A culture of cohesion to save young lives on campuses

Source– The post is based on the article “A culture of cohesion to save young lives on campuses” published in “The Hindu” on 18th April 2023.

Syllabus: GS2- Issues related to development and management of education

Relevance– Campus suicides and distress among students

News– The newspaper reports about young students ending their lives is disturbing.

What are some facts and statistics about students ending their lives on campuses of higher education institutions?

During the 2018-23, 61 students passed away. During 2014-21, there were 122 cases in various higher education institutions.

Most students were from the Scheduled Castes, Scheduled Tribes, Other Backward Castes and Economically Weaker Sections (EWS). Marginalisation and deprivation are factors, but one also finds a wide spectrum of students.

What are the reasons for student distress at institutions of higher education?

Campuses have become large and impersonal spaces. Family support is reducing. There are more nuclear families now with working parents. They are unable to provide the kind of parenting and mentoring that joint families provide.

Individualism is pervasive in society. Early signs of emotional distress go unnoticed, unrecognized, and unaddressed.

Generally, institutions are in denial mode. They expect the situation to be dealt with by the parents. Students in emotional distress are advised to spend time with their families.

In higher education institutions, there is hardly any free and fair communication between students, their seniors, teachers, and the administration. Classroom interactions are confined to academics. It adds to the stress emotionally distressed students are already under.

Teachers don’t have the time, inclination and expertise to address any disturbing traits among their students. A highly formalised, standardised and hierarchical structure can never be conducive to promoting a congenial environment.

What are factors responsible for campus suicides?

Most campus suicides are attributed to academic pressure, family circumstances, personal reasons, different kinds of stress, financial distress, caste-based discrimination, and different forms of harassment.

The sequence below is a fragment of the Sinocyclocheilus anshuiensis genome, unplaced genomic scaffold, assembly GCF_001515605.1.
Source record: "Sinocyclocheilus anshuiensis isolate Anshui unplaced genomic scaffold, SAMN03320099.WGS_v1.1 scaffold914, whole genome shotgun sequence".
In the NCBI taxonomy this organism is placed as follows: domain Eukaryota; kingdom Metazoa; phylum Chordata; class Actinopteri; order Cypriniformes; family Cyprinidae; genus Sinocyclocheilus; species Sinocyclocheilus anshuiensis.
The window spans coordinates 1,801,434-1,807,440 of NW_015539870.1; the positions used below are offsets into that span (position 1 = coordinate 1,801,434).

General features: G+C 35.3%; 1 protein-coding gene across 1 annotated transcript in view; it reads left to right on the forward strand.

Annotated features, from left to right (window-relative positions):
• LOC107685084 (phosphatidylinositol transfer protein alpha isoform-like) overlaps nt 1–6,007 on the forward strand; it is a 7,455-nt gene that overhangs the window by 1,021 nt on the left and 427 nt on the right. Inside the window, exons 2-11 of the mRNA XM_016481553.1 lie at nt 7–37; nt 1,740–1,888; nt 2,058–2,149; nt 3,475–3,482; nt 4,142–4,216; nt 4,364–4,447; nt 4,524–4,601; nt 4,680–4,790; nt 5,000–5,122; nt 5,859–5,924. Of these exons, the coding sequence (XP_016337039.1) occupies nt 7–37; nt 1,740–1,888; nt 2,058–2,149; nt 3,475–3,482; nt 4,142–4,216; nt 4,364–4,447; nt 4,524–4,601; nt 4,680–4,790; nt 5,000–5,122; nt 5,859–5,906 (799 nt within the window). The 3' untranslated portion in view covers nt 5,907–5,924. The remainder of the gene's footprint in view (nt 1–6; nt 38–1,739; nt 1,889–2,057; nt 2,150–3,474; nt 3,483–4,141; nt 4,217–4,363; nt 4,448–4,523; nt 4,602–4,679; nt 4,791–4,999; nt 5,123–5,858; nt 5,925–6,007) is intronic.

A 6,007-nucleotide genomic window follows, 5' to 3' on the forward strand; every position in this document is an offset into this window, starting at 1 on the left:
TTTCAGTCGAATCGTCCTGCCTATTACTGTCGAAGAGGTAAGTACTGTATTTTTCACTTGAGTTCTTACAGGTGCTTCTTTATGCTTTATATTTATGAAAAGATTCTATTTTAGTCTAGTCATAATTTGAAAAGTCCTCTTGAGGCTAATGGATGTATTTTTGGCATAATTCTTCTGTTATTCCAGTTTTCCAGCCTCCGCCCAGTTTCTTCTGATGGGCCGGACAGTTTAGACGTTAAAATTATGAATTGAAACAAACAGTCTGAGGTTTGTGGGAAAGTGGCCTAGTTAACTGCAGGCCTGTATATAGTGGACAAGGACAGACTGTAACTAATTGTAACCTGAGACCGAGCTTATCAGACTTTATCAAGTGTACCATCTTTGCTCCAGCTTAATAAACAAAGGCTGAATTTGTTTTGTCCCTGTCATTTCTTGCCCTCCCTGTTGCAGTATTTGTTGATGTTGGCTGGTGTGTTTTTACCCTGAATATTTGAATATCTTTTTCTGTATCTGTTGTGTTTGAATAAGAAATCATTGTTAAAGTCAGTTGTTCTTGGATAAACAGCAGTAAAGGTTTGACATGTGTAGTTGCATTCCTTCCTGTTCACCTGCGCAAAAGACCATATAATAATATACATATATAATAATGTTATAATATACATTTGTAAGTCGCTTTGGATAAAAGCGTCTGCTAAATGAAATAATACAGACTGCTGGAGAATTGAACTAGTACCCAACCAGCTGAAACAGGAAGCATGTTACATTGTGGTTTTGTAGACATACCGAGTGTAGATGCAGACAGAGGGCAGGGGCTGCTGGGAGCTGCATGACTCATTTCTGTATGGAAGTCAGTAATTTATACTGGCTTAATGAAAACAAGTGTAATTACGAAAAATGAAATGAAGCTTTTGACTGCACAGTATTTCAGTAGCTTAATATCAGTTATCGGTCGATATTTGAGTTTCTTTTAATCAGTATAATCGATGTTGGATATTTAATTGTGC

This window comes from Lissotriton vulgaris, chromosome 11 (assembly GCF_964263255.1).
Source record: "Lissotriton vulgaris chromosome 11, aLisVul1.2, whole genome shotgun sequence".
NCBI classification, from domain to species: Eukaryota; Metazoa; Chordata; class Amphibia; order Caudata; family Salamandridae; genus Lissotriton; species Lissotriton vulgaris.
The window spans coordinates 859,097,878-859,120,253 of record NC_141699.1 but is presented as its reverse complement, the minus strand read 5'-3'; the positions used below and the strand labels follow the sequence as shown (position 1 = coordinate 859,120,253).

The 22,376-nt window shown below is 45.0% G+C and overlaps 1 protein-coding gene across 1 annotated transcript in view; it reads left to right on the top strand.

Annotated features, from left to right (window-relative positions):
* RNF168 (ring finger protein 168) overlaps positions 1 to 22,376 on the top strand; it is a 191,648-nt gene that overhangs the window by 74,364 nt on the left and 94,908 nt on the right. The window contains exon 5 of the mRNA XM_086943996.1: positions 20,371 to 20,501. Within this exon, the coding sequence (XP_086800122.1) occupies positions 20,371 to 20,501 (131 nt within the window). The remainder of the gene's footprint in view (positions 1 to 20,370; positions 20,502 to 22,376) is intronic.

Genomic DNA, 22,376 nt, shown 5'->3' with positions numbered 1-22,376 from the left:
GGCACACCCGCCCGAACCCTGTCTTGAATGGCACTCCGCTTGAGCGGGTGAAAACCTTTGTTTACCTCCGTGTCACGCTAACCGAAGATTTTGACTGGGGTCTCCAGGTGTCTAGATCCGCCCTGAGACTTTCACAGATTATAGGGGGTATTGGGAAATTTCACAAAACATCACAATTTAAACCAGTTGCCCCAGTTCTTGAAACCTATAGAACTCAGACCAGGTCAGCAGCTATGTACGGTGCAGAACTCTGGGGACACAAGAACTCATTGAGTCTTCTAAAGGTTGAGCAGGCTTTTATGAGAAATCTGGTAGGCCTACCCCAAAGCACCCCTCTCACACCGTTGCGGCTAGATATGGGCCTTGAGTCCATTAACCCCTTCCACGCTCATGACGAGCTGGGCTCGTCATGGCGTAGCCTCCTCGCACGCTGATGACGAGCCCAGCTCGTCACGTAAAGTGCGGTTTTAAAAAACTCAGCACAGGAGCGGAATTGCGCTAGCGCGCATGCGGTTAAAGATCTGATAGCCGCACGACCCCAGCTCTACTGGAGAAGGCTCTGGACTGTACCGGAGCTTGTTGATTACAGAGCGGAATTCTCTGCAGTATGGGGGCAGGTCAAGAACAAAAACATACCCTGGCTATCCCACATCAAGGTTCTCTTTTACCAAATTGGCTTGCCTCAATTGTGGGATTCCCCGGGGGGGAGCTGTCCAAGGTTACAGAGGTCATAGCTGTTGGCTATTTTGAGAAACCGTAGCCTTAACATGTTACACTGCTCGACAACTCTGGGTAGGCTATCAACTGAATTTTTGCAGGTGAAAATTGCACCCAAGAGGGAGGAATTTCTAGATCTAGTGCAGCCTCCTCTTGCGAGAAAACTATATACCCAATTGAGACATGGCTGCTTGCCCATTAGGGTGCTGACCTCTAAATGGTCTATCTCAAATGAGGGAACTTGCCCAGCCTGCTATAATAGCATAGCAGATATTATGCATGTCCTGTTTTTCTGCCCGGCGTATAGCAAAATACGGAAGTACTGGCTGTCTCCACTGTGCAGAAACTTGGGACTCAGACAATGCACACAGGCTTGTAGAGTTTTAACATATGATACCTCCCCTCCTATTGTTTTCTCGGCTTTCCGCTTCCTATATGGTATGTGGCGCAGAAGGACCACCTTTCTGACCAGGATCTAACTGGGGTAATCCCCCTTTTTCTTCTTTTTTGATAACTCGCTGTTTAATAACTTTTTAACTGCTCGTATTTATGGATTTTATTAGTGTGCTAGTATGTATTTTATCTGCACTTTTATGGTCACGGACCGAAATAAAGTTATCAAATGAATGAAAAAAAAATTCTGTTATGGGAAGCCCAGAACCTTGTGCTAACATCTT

Many of the sources of distress lie outside the purview of higher education institutions. They have genesis in the larger economic and societal contexts.

What is the contrast between counselling support for students in the USA and India?

Universities in the United States have dedicated counselling centres with a range of psychological services. They are accredited by the International Accreditation of Counseling Services.

They are manned by licensed psychologists, psychiatrists, clinical therapists, mental health workers and social workers. The counsellor-to-student ratio is carefully established through careful analysis.

In contrast, the psychological counselling services in Indian campuses are limited to providing some physical space in a corner of the institution. They have a limited number of professionally trained psychologists and psychotherapists. There are hardly any standards.

What is the way forward to overcome the stress faced by students at campuses?

There is a need for counselling and therapies as curative measures for distressed students. It may be easy to strengthen and streamline.

It is critical to create an assimilative culture of cohesion and promote respect for academic and socio-economic diversity. Institutions must deter and curb all forms of discrimination.

There is a need to evolve a code of campus ethics prescribing standards and protocols of what can and cannot be discussed even in informal social settings. Social, economic, and cultural diversity on campuses add value. But, it should be sensitively nurtured and carefully harnessed.

Print Friendly and PDF